I respond to a hypothetical critique of sport, drawing on primarily post-modernist sources, that would view the high performance athlete in particular as a product of the application of technical disciplines of power and that opposes sport and play as fundamentally antithetical. Through extensive discussion of possible definitions of play, and of performance, I argue that although much of the critique is valid it confuses a method of sport for the whole of it. Play is indeed a noncompellable spontaneity, but (...)
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  8. Leslie A. Howe (2007). Vicarious Pain and Genuine Pleasure: Some Reflections on Spectator Transformation of Meaning in Sport. In Heather Sheridan Leslie A. Howe & Keith Thompson (eds.), Sporting Reflections: Some Philosophical Perspectives. Meyer & Meyer Sport.
    Ambiguity in the athlete’s perception and description of pain that opens the door to a series of reinterpretations of athletic experience and events that argue the development of an increasingly inauthentic relation to self and others on the part of those who consume performance as third parties (spectators) and ultimately those who produce it first hand (athletes). The insertion of the spectator into the sport situation as a consumer of the athlete’s activity and the preference given to spectator interpretation shift (...)
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  9. Leslie A. Howe (2005). A Feminist Cosmology: Ecology, Solidarity, and Metaphysics (Review). Hypatia 20 (2):197-199.
  10. Leslie A. Howe (2005). Queer Revelations: Desire, Identity, and Self-Deceit. Philosophical Forum 36 (3):221–242.
    I argue that understanding the self in terms of narrative construction does not preclude the possibility of error concerning one’s own self. Identity is a projection of first and second-order desires and a product of choice in relation to desire. Self-deceit appears in this connection as a response to an identity that one has constructed through choice and/or desire but not acknowledged in one’s self-account, reflecting a conflict between desires or a motivated failure to account. This analysis is applied primarily (...)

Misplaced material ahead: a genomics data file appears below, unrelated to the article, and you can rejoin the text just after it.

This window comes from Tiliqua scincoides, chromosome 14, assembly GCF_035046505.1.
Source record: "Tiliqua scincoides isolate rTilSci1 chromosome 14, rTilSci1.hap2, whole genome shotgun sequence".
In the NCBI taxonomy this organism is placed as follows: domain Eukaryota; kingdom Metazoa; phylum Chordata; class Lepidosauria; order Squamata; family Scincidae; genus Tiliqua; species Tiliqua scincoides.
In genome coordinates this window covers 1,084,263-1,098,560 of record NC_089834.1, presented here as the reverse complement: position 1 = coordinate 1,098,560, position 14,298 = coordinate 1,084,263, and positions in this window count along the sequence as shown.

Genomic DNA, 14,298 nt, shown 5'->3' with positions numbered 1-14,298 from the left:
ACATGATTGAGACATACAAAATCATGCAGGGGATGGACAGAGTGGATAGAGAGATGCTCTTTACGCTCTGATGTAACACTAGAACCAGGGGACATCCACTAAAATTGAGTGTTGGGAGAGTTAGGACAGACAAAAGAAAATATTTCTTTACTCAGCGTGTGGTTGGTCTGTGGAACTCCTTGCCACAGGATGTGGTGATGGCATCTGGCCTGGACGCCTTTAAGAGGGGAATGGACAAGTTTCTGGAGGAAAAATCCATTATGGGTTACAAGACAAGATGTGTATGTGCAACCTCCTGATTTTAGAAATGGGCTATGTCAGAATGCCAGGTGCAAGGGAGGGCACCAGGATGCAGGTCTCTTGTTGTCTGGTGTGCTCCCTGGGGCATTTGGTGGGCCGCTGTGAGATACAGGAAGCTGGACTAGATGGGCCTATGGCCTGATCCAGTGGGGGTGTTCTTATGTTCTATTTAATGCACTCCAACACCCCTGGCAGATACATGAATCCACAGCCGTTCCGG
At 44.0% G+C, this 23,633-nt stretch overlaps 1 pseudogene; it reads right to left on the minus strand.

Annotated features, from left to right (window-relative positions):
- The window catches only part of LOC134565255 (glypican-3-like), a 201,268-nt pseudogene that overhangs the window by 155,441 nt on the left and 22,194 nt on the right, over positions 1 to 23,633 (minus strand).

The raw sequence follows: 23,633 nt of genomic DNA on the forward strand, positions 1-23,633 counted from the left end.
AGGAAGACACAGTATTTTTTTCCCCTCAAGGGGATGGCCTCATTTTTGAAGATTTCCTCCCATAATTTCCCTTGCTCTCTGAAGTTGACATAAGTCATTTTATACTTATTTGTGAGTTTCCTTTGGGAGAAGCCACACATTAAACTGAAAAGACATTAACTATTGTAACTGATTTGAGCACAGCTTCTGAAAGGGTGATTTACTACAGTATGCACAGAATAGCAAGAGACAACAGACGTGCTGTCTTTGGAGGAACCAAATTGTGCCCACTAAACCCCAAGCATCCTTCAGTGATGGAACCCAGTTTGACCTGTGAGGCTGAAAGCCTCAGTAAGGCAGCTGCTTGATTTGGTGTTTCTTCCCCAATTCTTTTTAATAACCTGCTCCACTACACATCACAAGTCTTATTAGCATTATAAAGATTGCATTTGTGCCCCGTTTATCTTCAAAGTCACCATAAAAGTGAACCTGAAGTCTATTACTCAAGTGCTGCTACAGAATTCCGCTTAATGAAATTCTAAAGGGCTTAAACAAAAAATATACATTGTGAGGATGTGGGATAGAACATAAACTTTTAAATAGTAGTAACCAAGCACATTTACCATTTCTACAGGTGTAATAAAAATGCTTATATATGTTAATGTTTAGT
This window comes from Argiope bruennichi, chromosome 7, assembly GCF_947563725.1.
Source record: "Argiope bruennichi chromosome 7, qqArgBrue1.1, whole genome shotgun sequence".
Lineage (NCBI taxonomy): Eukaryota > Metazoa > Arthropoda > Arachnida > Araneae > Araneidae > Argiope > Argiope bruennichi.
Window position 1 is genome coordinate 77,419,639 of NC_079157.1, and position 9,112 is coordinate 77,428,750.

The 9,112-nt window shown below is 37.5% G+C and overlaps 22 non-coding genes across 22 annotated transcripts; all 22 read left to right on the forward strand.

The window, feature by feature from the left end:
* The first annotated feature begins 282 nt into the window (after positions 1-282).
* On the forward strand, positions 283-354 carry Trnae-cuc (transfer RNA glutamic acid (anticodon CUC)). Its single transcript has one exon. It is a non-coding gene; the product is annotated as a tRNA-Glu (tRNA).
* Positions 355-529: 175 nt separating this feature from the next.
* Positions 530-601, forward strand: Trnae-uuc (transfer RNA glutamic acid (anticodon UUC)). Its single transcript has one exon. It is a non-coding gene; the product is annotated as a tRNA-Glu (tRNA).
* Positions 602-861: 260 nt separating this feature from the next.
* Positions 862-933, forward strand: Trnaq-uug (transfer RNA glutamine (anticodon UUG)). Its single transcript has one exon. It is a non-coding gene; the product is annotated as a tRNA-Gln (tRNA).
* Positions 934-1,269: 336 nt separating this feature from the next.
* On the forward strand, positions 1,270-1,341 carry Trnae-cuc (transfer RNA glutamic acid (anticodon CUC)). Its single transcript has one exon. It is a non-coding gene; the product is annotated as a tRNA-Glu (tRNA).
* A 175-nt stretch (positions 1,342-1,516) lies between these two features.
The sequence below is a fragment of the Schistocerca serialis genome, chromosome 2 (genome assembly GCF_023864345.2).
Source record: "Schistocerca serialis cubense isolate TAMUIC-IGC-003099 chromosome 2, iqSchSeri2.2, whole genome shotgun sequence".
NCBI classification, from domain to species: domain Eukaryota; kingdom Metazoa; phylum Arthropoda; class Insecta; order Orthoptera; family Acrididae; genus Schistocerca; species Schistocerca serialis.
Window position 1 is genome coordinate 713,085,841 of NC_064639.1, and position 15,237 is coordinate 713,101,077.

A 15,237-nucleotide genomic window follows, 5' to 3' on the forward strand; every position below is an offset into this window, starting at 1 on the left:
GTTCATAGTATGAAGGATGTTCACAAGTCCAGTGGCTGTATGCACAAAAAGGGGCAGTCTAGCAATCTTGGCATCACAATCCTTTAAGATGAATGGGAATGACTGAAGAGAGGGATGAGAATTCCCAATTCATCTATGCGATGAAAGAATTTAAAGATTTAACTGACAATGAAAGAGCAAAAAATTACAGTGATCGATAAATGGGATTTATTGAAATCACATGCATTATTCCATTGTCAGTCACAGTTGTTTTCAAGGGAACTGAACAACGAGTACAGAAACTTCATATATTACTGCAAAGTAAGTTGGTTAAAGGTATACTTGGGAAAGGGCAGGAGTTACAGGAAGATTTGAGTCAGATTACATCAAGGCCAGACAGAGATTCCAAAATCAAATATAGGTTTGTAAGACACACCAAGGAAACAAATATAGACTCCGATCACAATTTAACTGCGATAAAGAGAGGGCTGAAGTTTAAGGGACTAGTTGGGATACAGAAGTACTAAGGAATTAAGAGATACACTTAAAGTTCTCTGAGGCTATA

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  11. Leslie A. Howe (2005). Book Review: Nancy R. Howell. A Feminist Cosmology: Ecology, Solidarity, and Metaphysics. Amherst: Humanity Books, 2000. [REVIEW] Hypatia 20 (2):197-199.
  12. Leslie A. Howe (2004). Gamesmanship. Journal of the Philosophy of Sport 31 (2):212-225.
    “What are you prepared to do to win?” This is a question that any serious competitor will at one time or another have to consider. The answer that one is inclined to make, I shall argue, is revealing of the deeper character of the individual participant in sport as both physical competitor and moral person. To that end, I examine one of the classic responses to the question, gamesmanship, which can be characterised as an attempt to win one game by (...)
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  13. Leslie A. Howe (2003). Athletics, Embodiment, and the Appropriation of the Self. Journal of Speculative Philosophy 17 (2):92-107.
    The paper argues that authentic human selfhood requires the adequate integration of bodily awareness into the self-conception of self, and that a highly significant contributor to this process is athletic activity (sports). The role of athletics in self-integration is examined from phenomenological and moral-political standpoints, and it is argued that, although athletic activity's inherent goal of realizing ontological unity through embodied intentionality is ideally suited to this task, the organization of sport too frequently thwarts this purpose, either through exclusion of (...)
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  14. Leslie A. Howe (2000). On Goldman. Wadsworth.
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  15. Leslie A. Howe (2000). On Habermas. Wadsworth.
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  16. Leslie A. Howe (1994). Kierkegaard and the Feminine Self. Hypatia 9 (4):131-157.
    Kierkegaard shows two contrary attitudes to woman and the feminine: misogyny and celebration. The Kierkegaardian structure of selfhood, because combined with a hierarchical assumption about the relative value of certain human characteristics, and their identification as male or female, argues that woman is a lesser self. Consequently, the claim that the Kierkegaardian ideal of selfhood is androgynist is rejected, though it is the latter assumptions alone that force this conclusion.